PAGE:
“The female asked the resident multiple times about her husband, which alarmed the female, and she hit the panic button near the entryway,” Rice wrote in the affidavit.
The intruder asked if the woman had called police, to which she said that security was on its way.
“This caused the female to panic, and (she) fled the apartment, taking a set of keys that were located in the foyer of the residence and starting out the door,” the affidavit states.
When the resident’s husband tried to block her and retrieve the keys, the intruder “wrenched” the keys away from him and told him and his wife not to follow her. After she left, they called the police.
About three hours later, surveillance cameras on Building 215 recorded the Getmans’ Kia being driven north on Lake Margaret Circle. The driver appeared not to know their way around the neighborhood.
“The vehicle appeared to have turned around at the dead end and again traveled past the same video cameras, now southbound, at approximately (2:02 a.m. Dec. 31),” the court document alleges.
A minute later, the car was driven past a guardhouse at the front gate, turned right onto North Donnelly Street and driven out of sight.
About 10 minutes later, the suspicious woman from the night before was recorded by surveillance cameras walking along North Donnelly Street from the direction the Kia had gone. She walked past the guardhouse and back onto Lake Margaret Circle in Waterman Village.
Two security officers intercepted her, and after a verbal exchange, she walked back out and onto North Donnelly, heading again in the direction in which the Kia had disappeared.
“One of the security officers that engaged the female was observed getting into a black car, turning right on North Donnelly Street and appearing to drive slowly in the direction of the female,” the affidavit states.
The woman was not seen again by the security staff.
Mount Dora detectives continued to investigate the murders. As they did so, the received active hits on the victims’ Kia, which was seen not only in Greenville, but also in Hardeeville, about 240 miles from Greenville and nearly 300 miles from Mount Dora.
On New Year’s Day, CFIX discovered license plate reader hits on the car. By that time, it was in Savannah.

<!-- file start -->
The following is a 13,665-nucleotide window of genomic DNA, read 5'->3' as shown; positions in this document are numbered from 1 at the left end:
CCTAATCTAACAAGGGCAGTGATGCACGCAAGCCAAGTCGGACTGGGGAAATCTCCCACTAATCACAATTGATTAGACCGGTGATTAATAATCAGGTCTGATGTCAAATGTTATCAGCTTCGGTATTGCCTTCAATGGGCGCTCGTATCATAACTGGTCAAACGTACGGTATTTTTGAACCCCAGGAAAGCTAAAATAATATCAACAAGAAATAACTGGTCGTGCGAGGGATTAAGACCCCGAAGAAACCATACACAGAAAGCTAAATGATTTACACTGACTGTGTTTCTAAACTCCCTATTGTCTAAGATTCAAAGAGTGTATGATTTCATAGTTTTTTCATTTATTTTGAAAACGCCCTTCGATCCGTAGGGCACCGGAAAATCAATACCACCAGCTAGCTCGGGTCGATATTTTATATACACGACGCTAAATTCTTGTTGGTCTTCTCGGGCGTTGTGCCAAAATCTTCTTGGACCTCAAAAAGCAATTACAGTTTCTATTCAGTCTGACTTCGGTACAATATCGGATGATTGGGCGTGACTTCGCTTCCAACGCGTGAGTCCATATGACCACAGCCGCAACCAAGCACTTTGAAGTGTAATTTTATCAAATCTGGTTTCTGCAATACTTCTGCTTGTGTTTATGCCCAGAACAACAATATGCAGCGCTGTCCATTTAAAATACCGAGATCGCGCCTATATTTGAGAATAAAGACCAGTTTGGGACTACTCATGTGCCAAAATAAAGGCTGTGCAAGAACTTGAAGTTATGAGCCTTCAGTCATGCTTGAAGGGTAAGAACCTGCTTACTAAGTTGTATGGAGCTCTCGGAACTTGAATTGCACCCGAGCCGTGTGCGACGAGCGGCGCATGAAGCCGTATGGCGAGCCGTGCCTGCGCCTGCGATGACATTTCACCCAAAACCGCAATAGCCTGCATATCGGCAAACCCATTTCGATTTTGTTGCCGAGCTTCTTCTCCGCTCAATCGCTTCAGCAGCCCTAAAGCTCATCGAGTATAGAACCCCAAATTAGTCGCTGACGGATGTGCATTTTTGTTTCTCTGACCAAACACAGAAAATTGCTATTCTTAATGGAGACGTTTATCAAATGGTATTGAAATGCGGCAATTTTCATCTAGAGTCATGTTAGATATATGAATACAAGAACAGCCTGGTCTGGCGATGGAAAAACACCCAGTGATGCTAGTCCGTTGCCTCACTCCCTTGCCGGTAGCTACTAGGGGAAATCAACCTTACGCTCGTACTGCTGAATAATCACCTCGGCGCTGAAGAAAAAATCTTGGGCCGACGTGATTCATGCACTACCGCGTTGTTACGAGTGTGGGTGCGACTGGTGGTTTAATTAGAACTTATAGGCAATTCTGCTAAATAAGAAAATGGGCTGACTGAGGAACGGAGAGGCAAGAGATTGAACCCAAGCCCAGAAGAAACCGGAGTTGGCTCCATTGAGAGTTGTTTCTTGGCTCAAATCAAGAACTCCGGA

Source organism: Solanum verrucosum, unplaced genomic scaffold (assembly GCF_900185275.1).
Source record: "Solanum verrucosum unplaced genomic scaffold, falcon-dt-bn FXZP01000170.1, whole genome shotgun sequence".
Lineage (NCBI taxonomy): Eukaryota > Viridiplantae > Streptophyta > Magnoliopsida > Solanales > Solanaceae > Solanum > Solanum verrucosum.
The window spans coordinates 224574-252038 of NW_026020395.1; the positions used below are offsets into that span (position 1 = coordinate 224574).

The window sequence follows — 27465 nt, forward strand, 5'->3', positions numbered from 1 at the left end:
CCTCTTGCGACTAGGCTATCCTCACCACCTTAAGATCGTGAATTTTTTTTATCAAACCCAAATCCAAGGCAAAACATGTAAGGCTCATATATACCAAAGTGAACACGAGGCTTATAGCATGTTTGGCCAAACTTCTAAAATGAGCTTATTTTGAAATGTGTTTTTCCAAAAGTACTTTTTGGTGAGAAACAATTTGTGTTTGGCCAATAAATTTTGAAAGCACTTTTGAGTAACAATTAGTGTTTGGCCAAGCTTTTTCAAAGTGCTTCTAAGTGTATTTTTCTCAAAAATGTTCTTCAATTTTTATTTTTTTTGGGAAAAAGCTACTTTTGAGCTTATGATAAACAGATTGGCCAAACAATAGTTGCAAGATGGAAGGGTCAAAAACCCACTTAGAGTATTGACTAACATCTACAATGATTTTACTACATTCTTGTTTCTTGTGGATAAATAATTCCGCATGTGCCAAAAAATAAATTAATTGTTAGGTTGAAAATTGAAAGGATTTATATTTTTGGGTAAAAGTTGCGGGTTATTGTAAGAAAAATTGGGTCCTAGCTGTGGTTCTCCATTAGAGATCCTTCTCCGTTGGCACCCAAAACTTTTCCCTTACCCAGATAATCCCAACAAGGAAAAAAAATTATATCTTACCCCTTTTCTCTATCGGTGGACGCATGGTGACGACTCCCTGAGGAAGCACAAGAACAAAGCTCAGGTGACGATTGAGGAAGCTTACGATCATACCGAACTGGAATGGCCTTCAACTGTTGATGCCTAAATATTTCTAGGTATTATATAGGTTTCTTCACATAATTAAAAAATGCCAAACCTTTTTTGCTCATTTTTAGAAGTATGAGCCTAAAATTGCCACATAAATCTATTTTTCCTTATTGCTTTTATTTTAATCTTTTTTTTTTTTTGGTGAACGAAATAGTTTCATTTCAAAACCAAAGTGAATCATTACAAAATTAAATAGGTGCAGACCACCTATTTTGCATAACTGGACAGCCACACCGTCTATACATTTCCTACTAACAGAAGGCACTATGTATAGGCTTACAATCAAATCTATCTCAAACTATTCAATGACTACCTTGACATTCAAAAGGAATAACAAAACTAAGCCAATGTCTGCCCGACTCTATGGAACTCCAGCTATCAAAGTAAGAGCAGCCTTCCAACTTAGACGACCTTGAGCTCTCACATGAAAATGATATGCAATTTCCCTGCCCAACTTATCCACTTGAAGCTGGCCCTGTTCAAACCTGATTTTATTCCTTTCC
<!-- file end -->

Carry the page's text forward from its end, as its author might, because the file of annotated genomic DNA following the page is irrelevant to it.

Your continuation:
Meanwhile, investigators had learned from the victims’ children that Sharon Getman always kept her keys, cellphone and purse in the car. A court order was obtained to “ping” the phone, which they learned was also in Savannah.
Savannah police officers, working with their counterparts in Florida, were able to locate the car around 11:30 a.m. on Jan. 2 in the parking lot of an Amtrak station.
Williams was inside, as were stains believed to be blood. Officers also found clothing, including a pair of white Puma slides, that appeared to match what the Florida suspect wore the night of the murders.
During questioning, Williams told detectives that she was homeless and living in the Kia, which she said was loaned to her by a friend. Items located near the car, including used toilet paper, indicated that she had been relieving herself outside.
She claimed she had been in Savannah the day of the double homicide and had not been to Florida in about two years. She also told police the purse found in the car was her own.
According to the affidavit, investigators showed Williams pictures of the victims, who she said she did not know. They also showed her images of the suspicious woman from Waterman Village’s surveillance cameras.
“She stated the shoes/slides looked like hers, but lots of people have those shoes,” Rice wrote. “Vickie Lynn Williams repeatedly stated the photos from Waterman Village were not of her.”
Florida authorities reached out, however, to police in Canton, Ohio, where Williams’ family lives. Both her mother and her son were shown surveillance images of the woman who had been wandering Waterman Village.
The pair identified the woman as Vickie Williams.
The Canton officers also showed them photos of the woman arrested by Savannah police, and they again identified her as Williams.
Meanwhile, crime scene technicians in Florida began processing physical evidence from the scene, which included blood, hair found in the Getmans’ bathroom and fingerprints from the couple’s dryer. A preliminary report on the fingerprints was completed on Jan. 6.
“The report identified latent palm impression recovered from the dryer located within the (victims’) home, (which) was compared to Vickie Lynn Williams’ most recent arrest finger impressions,” the affidavit states.
The prints matched, Rice wrote.
According to Mount Dora police officials, Williams was an apparent stranger to the couple, and their killings appear to be random. Interim police Chief Michael Gibson told reporters last week that Williams has no known connection to Mount Dora and very limited connections to Central Florida.
On Tuesday, Williams made her first appearance in a Lake County courtroom. She has pleaded not guilty.